A moment of patience in a moment of anger saves a thousand moments of regret. The same night that Donald Trump stunned pundits and became America’s President-elect, Indian Prime Minister Narendra Modi dropped a bomb of his own when he announced that his country’s 500 and 1,000 rupee notes would become worthless little slips of paper.
India is an deep trouble due to Modi's surprising demonetization initiative ©BBN
Nearly 9 weeks after India abruptly scrapped high-denomination banknotes accounting for about 85% of its currency by value, the economy continues to slow. Poor and middle-class Indians are still suffering from the shortage of new bills. But the most significant causality may well be Prime Minister Narendra Modi’s reputation as a sound economic manager. Modi warned that the surprise demonetization might involve short-term pain, and it has. Indeed, the World Bank has lowered its growth forecast for India to 7 per cent from 7.6 per cent in 2016-17, citing a slowdown in consumption and manufacturing due to demonetisation and an ongoing decline in private investment and credit constraints due to impaired bank balance sheets.
The new bills weren’t ready, nor the country’s few ATMs, which had to be reconfigured to distribute them. The Indian economy all but ground to a halt as millions spent their days waiting in bank lines. Modi’s demonetization initiative caused a sudden breakdown in India’s commercial ecosystem. Trade across all facets of the economy was disrupted, and cash-centric sectors like agriculture, fishing, and the voluminous informal market was virtually shut down, with many businesses and livelihoods going under completely - not to mention the economic impact of millions of people standing in line for hours to exchange or deposit canceled banknotes rather than working or doing business.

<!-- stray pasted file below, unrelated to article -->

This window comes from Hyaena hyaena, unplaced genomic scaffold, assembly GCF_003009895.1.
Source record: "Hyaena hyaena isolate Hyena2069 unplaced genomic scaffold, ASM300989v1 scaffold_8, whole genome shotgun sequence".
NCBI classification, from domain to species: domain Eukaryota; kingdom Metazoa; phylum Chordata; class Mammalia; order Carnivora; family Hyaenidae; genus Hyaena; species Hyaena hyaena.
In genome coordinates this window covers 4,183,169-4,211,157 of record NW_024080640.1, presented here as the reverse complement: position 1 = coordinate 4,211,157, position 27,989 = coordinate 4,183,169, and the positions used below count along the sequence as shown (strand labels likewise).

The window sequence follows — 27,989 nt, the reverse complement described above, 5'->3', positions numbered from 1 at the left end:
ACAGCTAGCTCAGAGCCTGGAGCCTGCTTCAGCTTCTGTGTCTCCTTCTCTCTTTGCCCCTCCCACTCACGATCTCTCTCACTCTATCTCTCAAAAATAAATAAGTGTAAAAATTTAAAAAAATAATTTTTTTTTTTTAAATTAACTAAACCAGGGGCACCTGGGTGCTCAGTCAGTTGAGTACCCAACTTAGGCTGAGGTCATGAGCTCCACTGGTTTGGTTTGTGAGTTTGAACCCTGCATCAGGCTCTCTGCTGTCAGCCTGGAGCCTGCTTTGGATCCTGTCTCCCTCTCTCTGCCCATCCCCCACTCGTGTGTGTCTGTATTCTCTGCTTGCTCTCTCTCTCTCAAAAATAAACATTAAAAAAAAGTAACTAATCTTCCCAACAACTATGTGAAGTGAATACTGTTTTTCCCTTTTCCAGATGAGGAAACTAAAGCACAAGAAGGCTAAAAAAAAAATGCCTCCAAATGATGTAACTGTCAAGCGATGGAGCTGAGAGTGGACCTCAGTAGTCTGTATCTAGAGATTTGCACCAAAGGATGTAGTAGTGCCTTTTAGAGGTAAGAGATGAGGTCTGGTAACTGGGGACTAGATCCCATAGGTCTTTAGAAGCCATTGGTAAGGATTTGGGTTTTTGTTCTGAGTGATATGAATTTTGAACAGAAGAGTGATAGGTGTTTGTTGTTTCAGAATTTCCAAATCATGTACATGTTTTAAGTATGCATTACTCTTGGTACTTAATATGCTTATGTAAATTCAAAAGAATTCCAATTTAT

Prime Minister Narendra Modi's currency crackdown has led to a cash crunch that has severely hurt India's overall output and consumer demand, with December factory activity contracting in its biggest monthly decline in eight years and last month's car sales dropping the most in 16 years. Furthermore, the cash crunch is also dampening growth in agricultural and other small-to-medium scale sectors, which are heavily cash-reliant. A retrenchment of private investment, reflecting excess capacity, corporate deleveraging, and credit constraints due to impaired commercial banks’ balance sheets, also had an adverse effect on the Indian Economy. Moderate inflation and a civil service pay hike should support real incomes and consumption, assisted by bumper harvests after favorable monsoon rains. A benefit of ‘demonetization’ in the medium term may be liquidity expansion in the banking system, helping to lower lending rates and lift economic activity. However, according to the World Bank, demonetisation could still cause major problems in the short term, slowing reforms and affecting smaller economies dependant on the Indian economy.
Prime Minister Narendra Modi is heading in 2017 watchful but unbowed. He has touted the cash ban as India’s strongest step against tax evasion and graft in a nation where rising economic inequality helped him sweep to power with the biggest electoral mandate in 30 years. The demonetisation experiment has missed its first marker of success and the almost-daily regulatory flip flops are enraging citizens. Even if consumption revives quickly on the back of remonetization, investments could remain muted for a longer period of time.
" It takes 20 years to build a reputation and five minutes to ruin it. If you think about that, you will do things differently."
Warren Buffet, American Investor
Many Indians believe that Mr Modi is incorruptible, that he has no family, that he’s focused on the nation. But unlike an election campaign, where promises suffice, here there’s prolonged hardship for people. Even renowned economists are skeptical that demonetisation may not achieve its original aim —eradicating the untaxed that fuels corruption. However, on a positive note, there is another likely benefit: 90% of transactions in India involve cash, and the lack of it has boosted alternatives. Bitcoin and digital payment use have surged — fewer than 2% of Indians have credit cards. India may be on the way to a more efficient, cashless economy— it is just going to be a bumpy ride.
Badr Berrada is a tech entrepreneur & international best-selling author. As a Founder & CEO of BBN Times, he manages a team of more than 150 renowned industry experts. He has been featured in renowned publications such as Forbes Magazine, Thrive Global, Irish Tech News, Herald-Tribune and IdeaMensch. He co-authored The Growth Hacking Book: Most Guarded Growth Marketing Secrets The Silicon Valley Giants Don’t Want You To Know, The Growth Hacking Book 2 : 100 Proven Hacks for Business and Startup Success in the New Decade and Innovating at Ten. Badr holds a master's degree in Economy, Risk and Society from the London School of Economics and bachelor degree in Finance from Cass Business School.